Grain Brain gives us a close and well-researched look at the history of food and illness, and the common denominators behind many diseases that have neurological roots. It challenges commonly held perceptions of what good food is. For many readers, it’s been a breath of fresh air.
That’s not to say it hasn’t polarised its audience. For those dedicated to the traditional food pyramid, it was heresy. To those who had researched the perils of the now out-of-favour Aitkins diet, this was a thinly-veiled back door to the same dietary system. However, for Paleo eaters and the nutritionally curious, along with Caeliacs and Non Caeliac Gluten Intolerance sufferers, this book was music to tired and frustrated ears.
The detractors had a field day with objections including assertions that some traditional cultures with high carb intakes had low instances of neurological disease, and multiple claims that grains do not increase inflammation.
Let’s be honest: there is much science on both sides of the fence. For every study asserting the harmlessness of wheat and other grains, there seems to be a contradictory study. One such work was Daulatzai’s study which says that “Non-celiac gluten sensitivity triggers gut dysbiosis, neuroinflammation, gut-brain axis dysfunction and vulnerability for dementia .”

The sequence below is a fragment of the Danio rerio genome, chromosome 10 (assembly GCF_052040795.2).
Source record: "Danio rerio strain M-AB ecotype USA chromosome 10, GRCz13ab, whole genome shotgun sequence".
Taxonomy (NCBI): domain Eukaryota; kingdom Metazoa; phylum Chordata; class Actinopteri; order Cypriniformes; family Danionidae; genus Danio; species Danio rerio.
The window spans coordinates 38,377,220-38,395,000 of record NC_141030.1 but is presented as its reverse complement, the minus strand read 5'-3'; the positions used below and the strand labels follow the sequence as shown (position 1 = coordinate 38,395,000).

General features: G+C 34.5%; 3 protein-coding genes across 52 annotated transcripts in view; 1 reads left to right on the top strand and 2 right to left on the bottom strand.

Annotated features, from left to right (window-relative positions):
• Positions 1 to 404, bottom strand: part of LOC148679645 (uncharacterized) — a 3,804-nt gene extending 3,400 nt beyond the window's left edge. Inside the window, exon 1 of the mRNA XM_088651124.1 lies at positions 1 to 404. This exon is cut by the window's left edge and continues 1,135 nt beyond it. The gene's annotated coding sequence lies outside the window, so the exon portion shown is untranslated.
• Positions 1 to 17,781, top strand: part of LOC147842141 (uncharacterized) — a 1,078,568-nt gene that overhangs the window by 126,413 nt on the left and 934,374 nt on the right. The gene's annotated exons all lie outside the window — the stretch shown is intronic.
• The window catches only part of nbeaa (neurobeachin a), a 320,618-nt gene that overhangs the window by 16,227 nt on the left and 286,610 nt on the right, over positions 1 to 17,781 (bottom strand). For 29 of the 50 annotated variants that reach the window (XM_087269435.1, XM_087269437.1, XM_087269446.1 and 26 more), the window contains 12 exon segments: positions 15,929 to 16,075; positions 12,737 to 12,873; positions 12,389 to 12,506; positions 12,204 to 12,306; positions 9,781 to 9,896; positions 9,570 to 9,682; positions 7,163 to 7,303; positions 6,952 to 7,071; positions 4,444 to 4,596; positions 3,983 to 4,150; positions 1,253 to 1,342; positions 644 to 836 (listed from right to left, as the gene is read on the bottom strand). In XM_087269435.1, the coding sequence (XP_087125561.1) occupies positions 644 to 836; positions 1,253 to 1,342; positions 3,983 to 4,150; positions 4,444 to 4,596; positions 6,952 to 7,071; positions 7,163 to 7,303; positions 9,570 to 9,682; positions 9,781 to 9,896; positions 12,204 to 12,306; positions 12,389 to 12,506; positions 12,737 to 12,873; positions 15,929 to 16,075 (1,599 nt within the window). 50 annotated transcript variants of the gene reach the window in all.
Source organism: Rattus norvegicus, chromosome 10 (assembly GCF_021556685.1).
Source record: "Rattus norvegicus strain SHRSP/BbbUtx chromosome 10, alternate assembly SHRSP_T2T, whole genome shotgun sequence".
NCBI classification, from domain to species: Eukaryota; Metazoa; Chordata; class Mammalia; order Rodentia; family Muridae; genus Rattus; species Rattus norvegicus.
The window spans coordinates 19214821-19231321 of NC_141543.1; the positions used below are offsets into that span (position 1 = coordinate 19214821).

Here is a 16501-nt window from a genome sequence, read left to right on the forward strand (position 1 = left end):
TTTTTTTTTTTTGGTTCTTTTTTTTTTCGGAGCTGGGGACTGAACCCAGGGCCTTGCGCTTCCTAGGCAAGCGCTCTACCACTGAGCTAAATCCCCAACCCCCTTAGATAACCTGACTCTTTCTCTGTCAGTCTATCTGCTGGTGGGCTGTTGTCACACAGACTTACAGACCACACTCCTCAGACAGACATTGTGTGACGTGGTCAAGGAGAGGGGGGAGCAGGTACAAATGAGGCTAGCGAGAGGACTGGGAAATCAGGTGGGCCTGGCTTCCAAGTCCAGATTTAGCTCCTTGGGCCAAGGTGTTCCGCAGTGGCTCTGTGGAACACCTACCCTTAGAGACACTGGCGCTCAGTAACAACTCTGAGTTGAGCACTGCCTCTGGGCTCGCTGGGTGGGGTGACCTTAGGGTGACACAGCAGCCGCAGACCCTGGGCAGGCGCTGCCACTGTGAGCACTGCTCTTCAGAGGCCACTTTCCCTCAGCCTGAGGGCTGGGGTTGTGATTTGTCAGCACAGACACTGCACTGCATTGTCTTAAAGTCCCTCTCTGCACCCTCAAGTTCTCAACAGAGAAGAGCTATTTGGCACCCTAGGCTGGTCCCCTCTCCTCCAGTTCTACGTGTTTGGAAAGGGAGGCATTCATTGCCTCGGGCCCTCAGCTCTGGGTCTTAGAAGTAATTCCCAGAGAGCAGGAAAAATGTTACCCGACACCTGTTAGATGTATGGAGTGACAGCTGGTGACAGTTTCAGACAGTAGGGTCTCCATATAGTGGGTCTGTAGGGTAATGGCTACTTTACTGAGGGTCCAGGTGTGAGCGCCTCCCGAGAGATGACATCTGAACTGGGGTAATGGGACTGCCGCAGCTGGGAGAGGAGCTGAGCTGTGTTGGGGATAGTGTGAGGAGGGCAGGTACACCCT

We are also seeing evidence that gluten may compromise the blood-brain barrier, and that something called ‘Gluten Cross Reactivity’ may result in the body confusing other foods such as dairy for gluten and reacting in kind .
This is surely not an idea we can ignore.
In his book, Perlmutter presents a plethora of thought-provoking information that he deems scientifically sound and undeniably conclusive. They’re big ticket items too. You’ve not long plunged into the opening pages of Grain Brain when Perlmutter makes some big statements:
“Diabetes and brain disease are this country’s costliest and most pernicious diseases, yet they are largely preventable and uniquely tied together: Having diabetes doubles your risk for Alzheimer’s Disease. In fact, if there’s one thing this book clearly demonstrates, it’s that many of our illnesses that involve the brain share common denominators.“
The common denominators include gluten and inflammation, and the flow-on effects are many. Perlmutter lists Parkinson’s, ADHD, depression, epilepsy, and Alzheimer’s disease as just some of the possible repercussions. His assertion is that we are “increasingly challenging our physiology with ingredients for which we are not genetically prepared.” Gluten and starchy foods commonly ingested in the western diet are major concerns for Perlmutter, which he urges his readers to be informed about and empowered to act upon.
Grain Brain is a compelling read, designed to be equipping rather than fear-mongering. It urges a return to the way our evolutionary forerunners would have eaten: a diet rich in vegetables, meats, fish, and eggs.
As advocates of health, it pays to be informed of both sides of the argument when it comes to work like this. Grain Brain challenges the status quo, but is well worth the read.
 Perlmutter, D, (2013) “Grain Brain”
 Daulatzai, M, (2015), “Non-celax gluten sensitivity triggers gut dysbiosis, neuroinflammationm, gut-brain axis dysfunction and vulnerability for dementia,” CNS Neurol Disord Drug Targets. 2015;14(1):110-31. PMID: 25642988
 Cyrex labs, “Array 4 Gluten Associated Cross Reactive Foods and Food Sensitivity,” Http://www.joincyrex.com/page/2196/Array-4-gluten-associated-cross-reactive-foods-and-food-sensitivity/